In 2015, the number of FinTech Unicorns grew to 48 startups and counting, becoming one of the most talked-about topics in the industry. What – and more importantly who – are these billion dollar success stories?
A Brief History of FinTech
Cast your mind back, if you will, to the latter part of the 20th century.
The Internet, as we knew it then, was an almost entirely different beast from the one that has become such an integral part of life in the 2000s. The noisy, teeth-grind inducing screech of dial-up was quickly being silenced by mass access to affordable broadband, and startups from across the globe were actively seeking new ways to turn this fairly recent technology into a sustainable enterprise.
Out of the Dot Com Bubble: A Financial Technology Milestone
Image source: Flickr Creative Commons
Some did OK, many did not. The Dot-Com Bubble came, saw, and ultimately imploded in spectacular fashion, leaving many casualties and very few survivors.
Yet through it all, there was at least one company that emerged still intact, a company that would continue on into the 21st century and become not just successful, but an integral part of the modern company. That company is PayPal, now a household name with over 179 million active accounts worldwide.
Image source: Wikimedia Commons
It’s probably fair to say that PayPal’s December 1998 launch in Palo Alto, California remains a key milestone in the financial technology sector, allowing both engineers and entrepreneurs alike to glimpse at just what was possible. Surely a huge upsurge in the number of new FinTech startups and investors would be coming right on the tail of PayPal’s success.
Innovation Behind Closed Doors
For the best part of the next decade, innovation in the melding together of finance and technology became a topic of conversation kept alive by few but its most ardent champions, the zeitgeist of the time leading to a groundswell of investment in entertainment, communications and social.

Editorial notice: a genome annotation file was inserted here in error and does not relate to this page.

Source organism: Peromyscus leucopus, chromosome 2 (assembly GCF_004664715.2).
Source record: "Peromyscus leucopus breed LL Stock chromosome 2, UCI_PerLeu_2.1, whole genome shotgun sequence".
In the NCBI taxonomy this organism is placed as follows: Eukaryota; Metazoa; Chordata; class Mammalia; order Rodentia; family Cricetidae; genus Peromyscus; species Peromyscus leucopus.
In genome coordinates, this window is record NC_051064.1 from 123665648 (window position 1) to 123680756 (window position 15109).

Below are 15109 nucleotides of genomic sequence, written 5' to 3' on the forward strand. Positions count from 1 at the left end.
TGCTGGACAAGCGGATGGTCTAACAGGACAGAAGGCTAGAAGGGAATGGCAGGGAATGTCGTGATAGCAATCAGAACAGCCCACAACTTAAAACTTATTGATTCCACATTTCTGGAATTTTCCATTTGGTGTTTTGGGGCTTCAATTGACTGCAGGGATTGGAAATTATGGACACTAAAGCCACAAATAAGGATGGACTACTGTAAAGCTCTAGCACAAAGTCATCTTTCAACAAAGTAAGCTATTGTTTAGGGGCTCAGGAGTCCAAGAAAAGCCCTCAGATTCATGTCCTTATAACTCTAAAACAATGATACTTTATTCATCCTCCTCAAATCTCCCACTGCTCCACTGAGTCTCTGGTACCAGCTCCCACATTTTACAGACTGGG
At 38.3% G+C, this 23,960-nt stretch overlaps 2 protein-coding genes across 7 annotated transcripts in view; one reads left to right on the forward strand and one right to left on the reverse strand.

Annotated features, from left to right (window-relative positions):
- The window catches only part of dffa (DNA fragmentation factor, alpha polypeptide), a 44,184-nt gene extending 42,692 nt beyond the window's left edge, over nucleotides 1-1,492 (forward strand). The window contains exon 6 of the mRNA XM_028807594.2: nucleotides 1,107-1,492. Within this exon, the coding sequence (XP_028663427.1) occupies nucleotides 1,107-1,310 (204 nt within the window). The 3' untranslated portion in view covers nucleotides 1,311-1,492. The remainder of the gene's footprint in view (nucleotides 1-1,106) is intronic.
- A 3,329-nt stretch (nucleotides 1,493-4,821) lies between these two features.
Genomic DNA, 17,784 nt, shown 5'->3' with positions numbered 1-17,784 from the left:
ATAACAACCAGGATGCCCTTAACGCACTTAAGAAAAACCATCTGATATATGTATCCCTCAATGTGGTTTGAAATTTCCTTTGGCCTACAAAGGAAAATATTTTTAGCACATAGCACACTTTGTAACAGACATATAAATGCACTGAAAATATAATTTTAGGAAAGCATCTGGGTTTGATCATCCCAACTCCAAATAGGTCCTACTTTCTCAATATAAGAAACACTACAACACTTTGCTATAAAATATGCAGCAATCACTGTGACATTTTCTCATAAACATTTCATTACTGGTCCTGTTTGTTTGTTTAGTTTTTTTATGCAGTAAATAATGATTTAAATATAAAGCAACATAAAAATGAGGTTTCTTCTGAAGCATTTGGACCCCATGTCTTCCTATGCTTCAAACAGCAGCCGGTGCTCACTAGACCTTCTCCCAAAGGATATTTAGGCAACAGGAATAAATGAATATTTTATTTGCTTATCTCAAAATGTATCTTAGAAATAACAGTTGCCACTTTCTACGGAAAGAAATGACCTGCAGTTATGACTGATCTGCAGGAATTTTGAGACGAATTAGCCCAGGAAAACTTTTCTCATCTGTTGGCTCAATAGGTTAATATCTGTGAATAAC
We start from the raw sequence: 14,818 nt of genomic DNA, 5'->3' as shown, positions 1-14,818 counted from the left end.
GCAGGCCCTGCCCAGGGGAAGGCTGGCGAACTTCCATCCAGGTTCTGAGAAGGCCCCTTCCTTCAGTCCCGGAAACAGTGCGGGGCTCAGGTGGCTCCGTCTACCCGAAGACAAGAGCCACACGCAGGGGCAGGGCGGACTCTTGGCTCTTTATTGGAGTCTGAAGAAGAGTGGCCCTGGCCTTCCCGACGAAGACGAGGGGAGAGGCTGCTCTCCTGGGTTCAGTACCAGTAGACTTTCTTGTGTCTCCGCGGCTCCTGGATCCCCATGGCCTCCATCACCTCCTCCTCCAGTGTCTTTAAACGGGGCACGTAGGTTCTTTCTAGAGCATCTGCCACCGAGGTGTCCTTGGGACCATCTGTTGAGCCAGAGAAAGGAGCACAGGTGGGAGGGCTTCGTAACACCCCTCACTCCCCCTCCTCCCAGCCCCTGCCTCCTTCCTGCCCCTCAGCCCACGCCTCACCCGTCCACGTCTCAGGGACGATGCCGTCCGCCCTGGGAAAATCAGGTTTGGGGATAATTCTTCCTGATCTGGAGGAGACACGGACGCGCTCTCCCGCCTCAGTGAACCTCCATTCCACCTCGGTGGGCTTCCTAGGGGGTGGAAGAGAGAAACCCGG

Was that it then? Had FinTech peaked?
Not quite. Whilst the rest of the world were looking elsewhere, financial technology investors hung out in the background, ploughing their resources into a range of new FinTech startups, whilst long-tenured cornerstones of the industry such as Misys (founded in 1979) continued to develop solutions tailored to an ever-evolving economy.
Then, from seemingly out of nowhere, FinTech investment became not just a hot topic, but the hot topic. It was 2015, just shy of two decades since PayPal sprung up and changed the game, and suddenly, those who followed in the company’s footsteps were reaping rewards of their own.
The number of unicorns (predominantly software-focussed startups valued at over $1 billion) in the industry exploded, with almost 50 financial technology companies surpassing the billion dollar benchmark, an impressive 36 more hot on their tail and increasing numbers of investment management firms looking at how they two could get a piece of one of the decade’s fastest growing industries.
Who’s at the top?
According to Finovate.com, Lufax, the finance lending marketplace based in China is currently the biggest FinTech success story, valued at $9.6 billion in July 2015.
On the face of it, this shouldn’t come as much of a surprise when you consider that almost a third of those top 48 FinTech unicorns are in the business of lending, with US credit comparison site LendingClub topping $5 billion and a slewer of ‘smaller unicorns’ such as One97 and small business funding service Biz2Credit hovering around the $2 billion mark.
In fact, only Payment-based startups boast more entries in Finovate.com’s list, with a total of 15 unicorns collectively valued at $23.85 billion.
Where do we go from here?
Make no mistake, these are certainly impressive numbers, though if current market trends are anything to go by, we can only expect to see more investment in FinTech startups over the coming year, FinTech50 founds Julie Lake and Nicky Cotter hinting that the next big move may well be for industry innovators to join forces, bringing together the separate worlds of lending, payments, insurance and software-as-a-service to ‘deliver a cohesive service all in one convenient place.’
Whether such collaboration proves profitable is something only time will ultimately tell, though if there’s one thing we can be sure of, it’s that we won’t be waiting the best part of another two decades to witness the next stage in the evolution of the financial technology sector.
Article was written by Eve Tyler copywriter and short story author. After completing a BA in English Literature at the University of California Davis, she went on to obtain an MA in Creative & Life Writing at Goldsmiths College in London.